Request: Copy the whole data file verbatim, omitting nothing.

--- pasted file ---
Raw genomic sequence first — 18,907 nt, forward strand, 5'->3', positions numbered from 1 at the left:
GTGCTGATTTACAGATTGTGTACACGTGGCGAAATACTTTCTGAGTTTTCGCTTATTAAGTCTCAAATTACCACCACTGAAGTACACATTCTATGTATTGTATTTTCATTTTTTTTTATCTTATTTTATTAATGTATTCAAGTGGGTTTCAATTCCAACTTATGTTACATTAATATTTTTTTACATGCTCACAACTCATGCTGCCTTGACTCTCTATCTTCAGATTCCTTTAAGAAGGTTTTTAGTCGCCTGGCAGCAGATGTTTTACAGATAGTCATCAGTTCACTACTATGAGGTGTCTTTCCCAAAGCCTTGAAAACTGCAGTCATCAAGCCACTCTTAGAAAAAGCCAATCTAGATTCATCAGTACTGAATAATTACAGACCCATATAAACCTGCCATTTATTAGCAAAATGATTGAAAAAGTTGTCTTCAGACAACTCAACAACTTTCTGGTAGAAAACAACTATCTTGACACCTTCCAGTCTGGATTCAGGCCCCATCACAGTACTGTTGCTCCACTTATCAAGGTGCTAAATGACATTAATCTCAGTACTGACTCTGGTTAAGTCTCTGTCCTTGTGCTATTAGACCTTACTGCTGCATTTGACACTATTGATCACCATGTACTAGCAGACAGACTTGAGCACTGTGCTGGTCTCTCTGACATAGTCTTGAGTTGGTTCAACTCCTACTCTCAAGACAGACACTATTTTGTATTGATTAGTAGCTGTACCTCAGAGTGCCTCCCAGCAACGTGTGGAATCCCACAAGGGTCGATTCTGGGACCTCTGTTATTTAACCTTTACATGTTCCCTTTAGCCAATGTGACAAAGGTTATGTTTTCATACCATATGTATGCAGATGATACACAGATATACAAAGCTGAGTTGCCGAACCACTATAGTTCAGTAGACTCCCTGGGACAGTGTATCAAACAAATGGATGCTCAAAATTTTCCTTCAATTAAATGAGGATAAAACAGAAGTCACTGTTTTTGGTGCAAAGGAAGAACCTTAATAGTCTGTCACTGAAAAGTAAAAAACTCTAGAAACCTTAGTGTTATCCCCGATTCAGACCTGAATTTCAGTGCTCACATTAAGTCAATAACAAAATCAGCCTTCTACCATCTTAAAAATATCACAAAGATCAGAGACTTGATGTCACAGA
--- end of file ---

Raw genomic sequence first — 18,907 nt, forward strand, 5'->3', positions numbered from 1 at the left:
GTGCTGATTTACAGATTGTGTACACGTGGCGAAATACTTTCTGAGTTTTCGCTTATTAAGTCTCAAATTACCACCACTGAAGTACACATTCTATGTATTGTATTTTCATTTTTTTTTATCTTATTTTATTAATGTATTCAAGTGGGTTTCAATTCCAACTTATGTTACATTAATATTTTTTTACATGCTCACAACTCATGCTGCCTTGACTCTCTATCTTCAGATTCCTTTAAGAAGGTTTTTAGTCGCCTGGCAGCAGATGTTTTACAGATAGTCATCAGTTCACTACTATGAGGTGTCTTTCCCAAAGCCTTGAAAACTGCAGTCATCAAGCCACTCTTAGAAAAAGCCAATCTAGATTCATCAGTACTGAATAATTACAGACCCATATAAACCTGCCATTTATTAGCAAAATGATTGAAAAAGTTGTCTTCAGACAACTCAACAACTTTCTGGTAGAAAACAACTATCTTGACACCTTCCAGTCTGGATTCAGGCCCCATCACAGTACTGTTGCTCCACTTATCAAGGTGCTAAATGACATTAATCTCAGTACTGACTCTGGTTAAGTCTCTGTCCTTGTGCTATTAGACCTTACTGCTGCATTTGACACTATTGATCACCATGTACTAGCAGACAGACTTGAGCACTGTGCTGGTCTCTCTGACATAGTCTTGAGTTGGTTCAACTCCTACTCTCAAGACAGACACTATTTTGTATTGATTAGTAGCTGTACCTCAGAGTGCCTCCCAGCAACGTGTGGAATCCCACAAGGGTCGATTCTGGGACCTCTGTTATTTAACCTTTACATGTTCCCTTTAGCCAATGTGACAAAGGTTATGTTTTCATACCATATGTATGCAGATGATACACAGATATACAAAGCTGAGTTGCCGAACCACTATAGTTCAGTAGACTCCCTGGGACAGTGTATCAAACAAATGGATGCTCAAAATTTTCCTTCAATTAAATGAGGATAAAACAGAAGTCACTGTTTTTGGTGCAAAGGAAGAACCTTAATAGTCTGTCACTGAAAAGTAAAAAACTCTAGAAACCTTAGTGTTATCCCCGATTCAGACCTGAATTTCAGTGCTCACATTAAGTCAATAACAAAATCAGCCTTCTACCATCTTAAAAATATCACAAAGATCAGAGACTTGATGTCACAGA